How realistic is Dorico's Playback?

Is Dorico’s playback good enough that it could be used as a score? If I wanted, for example, to write an orchestral score for a video game, would Dorico be the right option? Or is it more for notation than playback?

Welcome to the forum. There have been a lot of discussions about this lately. Here’s one: Help with realistic mock-ups

In short: for a final product, no. A DAW is still a better choice. But NotePerformer and other sample libraries with good expression maps can produce nice results depending on the scenario. Dorico continues to develop the necessary tools to work towards realistic mock-ups.

I use NotePerformer and Dorico to produce mock-ups to give to my amateur players to practice and learn. They’re quite pleasing, though no one would ever think they were the real thing.

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Echoing Dan, Dorico playback with third party Noteperformer (a great value at the fairly low price) is sufficient for initial composition. In many cases the results are surprisingly good. And some have, with a lot of effort using the increasingly strong tools provided by Dorico, produced fairly good results with quality third party virtual instrument libraries.

But if you want the kind of results expected from a good DAW, you will still need to skillfully use a good DAW. My workflow has morphed into composing with Dorico/Noteperformer, then exporting the MIDI to Cubase. In some cases it’s even better to reference the notation and play each part directly into Cubase.

I think it is worth noting that, whatever your platform and workflow, it takes some substantial learned skills to truly produce the kind of playback one often hears in library demos.

How much Dorico, indeed even DAWs will be able to close the gap between what the average user wishes he could produce and what he actually can with current state of the art is an open question. I will say this, though. Dorico has grown significantly in this area, especially in the last couple of versions, and it expects to continue that development.

In a sense, if you get on the Dorico train you have the best chance in the railway of notation software of reaching your desired destination.


The realism of the playback depends primarily on the quality of the sample library used and an understanding of how to programme it, in particular the Expression Maps (or at least to understand how they work if not programming your own). If you are merely asking whether Dorico can produce output which would be good enough for a video game merely using the supplied Halion library, I would say that it depends on your standards but it certainly isn’t good enough for a realistic mockup of “serious” music. The popular and easy to use NotePerformer, which uses a small sample set to create modelled playback, is undoubtedly better but has serious limitations which come more to the fore when writing for solo instruments. I take issue with those who maintain that the read-ahead in this software automatically make for more musical phrasing. The more recent products from top vendors like VSL, CSS or Spitfire do increasingly have “musical intelligence” built in but only you can decide what best meets your needs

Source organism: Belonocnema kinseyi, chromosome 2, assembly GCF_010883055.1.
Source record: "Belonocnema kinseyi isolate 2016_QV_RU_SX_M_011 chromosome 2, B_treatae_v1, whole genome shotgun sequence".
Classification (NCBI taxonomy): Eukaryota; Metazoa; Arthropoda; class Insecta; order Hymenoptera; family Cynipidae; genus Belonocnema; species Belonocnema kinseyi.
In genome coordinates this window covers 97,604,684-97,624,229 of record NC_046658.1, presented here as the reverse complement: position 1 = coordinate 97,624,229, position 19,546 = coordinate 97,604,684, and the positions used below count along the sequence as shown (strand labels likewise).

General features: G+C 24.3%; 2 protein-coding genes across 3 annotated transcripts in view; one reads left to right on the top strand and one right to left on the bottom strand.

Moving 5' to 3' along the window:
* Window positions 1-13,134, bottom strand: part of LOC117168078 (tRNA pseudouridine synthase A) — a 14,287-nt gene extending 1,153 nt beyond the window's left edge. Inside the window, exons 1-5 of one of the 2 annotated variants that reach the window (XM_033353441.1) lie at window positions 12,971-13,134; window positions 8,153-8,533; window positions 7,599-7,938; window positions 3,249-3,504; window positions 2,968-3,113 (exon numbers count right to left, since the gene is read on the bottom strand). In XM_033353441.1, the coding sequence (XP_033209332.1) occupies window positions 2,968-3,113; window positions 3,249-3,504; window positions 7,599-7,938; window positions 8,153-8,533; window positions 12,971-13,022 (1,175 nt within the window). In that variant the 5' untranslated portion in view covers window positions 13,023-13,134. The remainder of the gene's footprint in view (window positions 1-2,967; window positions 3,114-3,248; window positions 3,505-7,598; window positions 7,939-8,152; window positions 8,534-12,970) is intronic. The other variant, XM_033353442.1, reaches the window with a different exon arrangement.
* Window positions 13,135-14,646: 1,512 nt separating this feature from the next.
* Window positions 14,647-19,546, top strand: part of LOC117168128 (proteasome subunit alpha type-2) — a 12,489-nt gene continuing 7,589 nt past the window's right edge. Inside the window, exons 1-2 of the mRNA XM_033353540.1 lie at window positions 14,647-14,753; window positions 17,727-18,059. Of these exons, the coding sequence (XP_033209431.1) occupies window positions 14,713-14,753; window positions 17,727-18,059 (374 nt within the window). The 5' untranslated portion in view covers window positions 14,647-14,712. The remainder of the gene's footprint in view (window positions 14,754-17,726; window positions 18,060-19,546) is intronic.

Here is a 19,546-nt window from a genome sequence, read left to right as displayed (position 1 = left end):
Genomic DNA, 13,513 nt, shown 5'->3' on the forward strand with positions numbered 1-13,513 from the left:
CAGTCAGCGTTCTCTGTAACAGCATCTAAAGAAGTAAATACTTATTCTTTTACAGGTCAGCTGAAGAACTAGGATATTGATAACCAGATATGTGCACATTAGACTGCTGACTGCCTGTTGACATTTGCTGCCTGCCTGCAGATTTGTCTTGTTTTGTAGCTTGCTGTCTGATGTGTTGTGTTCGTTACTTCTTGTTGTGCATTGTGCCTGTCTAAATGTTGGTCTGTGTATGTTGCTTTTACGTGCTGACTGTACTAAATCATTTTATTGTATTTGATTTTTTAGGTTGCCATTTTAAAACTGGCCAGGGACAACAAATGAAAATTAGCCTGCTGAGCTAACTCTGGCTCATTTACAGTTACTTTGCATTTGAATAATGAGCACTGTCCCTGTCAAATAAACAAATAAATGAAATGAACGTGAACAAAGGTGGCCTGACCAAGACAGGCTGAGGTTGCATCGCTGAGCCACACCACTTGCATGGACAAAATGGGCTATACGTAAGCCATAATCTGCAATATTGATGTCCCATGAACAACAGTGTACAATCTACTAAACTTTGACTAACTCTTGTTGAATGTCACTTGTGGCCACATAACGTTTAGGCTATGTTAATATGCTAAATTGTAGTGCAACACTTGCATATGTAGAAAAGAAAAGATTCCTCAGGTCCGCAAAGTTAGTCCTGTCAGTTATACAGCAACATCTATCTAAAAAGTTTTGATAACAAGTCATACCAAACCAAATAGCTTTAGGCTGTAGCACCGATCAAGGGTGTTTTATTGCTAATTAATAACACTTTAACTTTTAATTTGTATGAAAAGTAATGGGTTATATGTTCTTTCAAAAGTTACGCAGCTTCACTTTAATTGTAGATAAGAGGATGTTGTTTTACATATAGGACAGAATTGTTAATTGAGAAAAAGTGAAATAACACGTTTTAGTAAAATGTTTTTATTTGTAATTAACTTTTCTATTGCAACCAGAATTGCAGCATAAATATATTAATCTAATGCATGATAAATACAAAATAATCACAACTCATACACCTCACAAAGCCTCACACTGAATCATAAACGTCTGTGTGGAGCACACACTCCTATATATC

The thread Dan points to is quite extensive and you will see various opinions there. I myself am still waiting for proof that the additional playback features available in a DAW make a night and day difference and currently do virtually all my work in Dorico alone

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It has the potential to sound quite good, using what comes with Dorico; however, it can depend on the sort of arrangement(s) you’ll be doing, and it can take a bit of work to get there.

Out of the box, Dorico 3.5 will require exploring the included libraries and tweaking things to get a nicely polished and well mixed mock-up.

Different scores will require different tweaks, in part to the sounds themselves as hosted in the VST rack, and in part to Dorico’s interpretive settings and expression maps, and in part from custom user data entry.

Progress is being made with ‘ready to use’ third party libraries for Dorico, but don’t expect the full power-user complement of sound shaping and design tools you can get with a Tracking style DAW. Not quite yet that is…each version of Dorico is getting better with interpretive features and instrument management. Each version has seen considerable improvements and additions to the ‘play tab’ which offers a number of tracking daw-like features for custom shaping of sounds and score interpretation.

When it comes to building scores and parts…Dorico is a dream come true.

Having said all that…the best way to find out is get your hands on a demo and try it out. The best judge is yourself.

You can find info on getting a demo key and download here:


If you want in depth tools for doing Game music and sound tracks…Nuendo is king, as it has tools to get in there and sync up audio with your game developing engine, work out perfect cue points to trigger your sounds, package up modules ready to be compiled into the game, etc.

Nuendo might be overkill if all you want to do is build musical themes for someone else to figure out how to implement into the game. Still, if you think you might be interested in the full gamut of tools to get music and other sounds worked into a gaming engine…take a close look at Nuendo. In that level of software, you’re not limited to the musical score…you can tackle the entire sound-scape of a game!

As a side-note, one could also start with Cubase Pro (or even Elements or Artist), and not worry about post production until you think you’re ready…they have quite fair prices on cross-grades from Cubase to Nuendo. So, there is a path to start small and lean, and step up to bigger suites if and when you need them.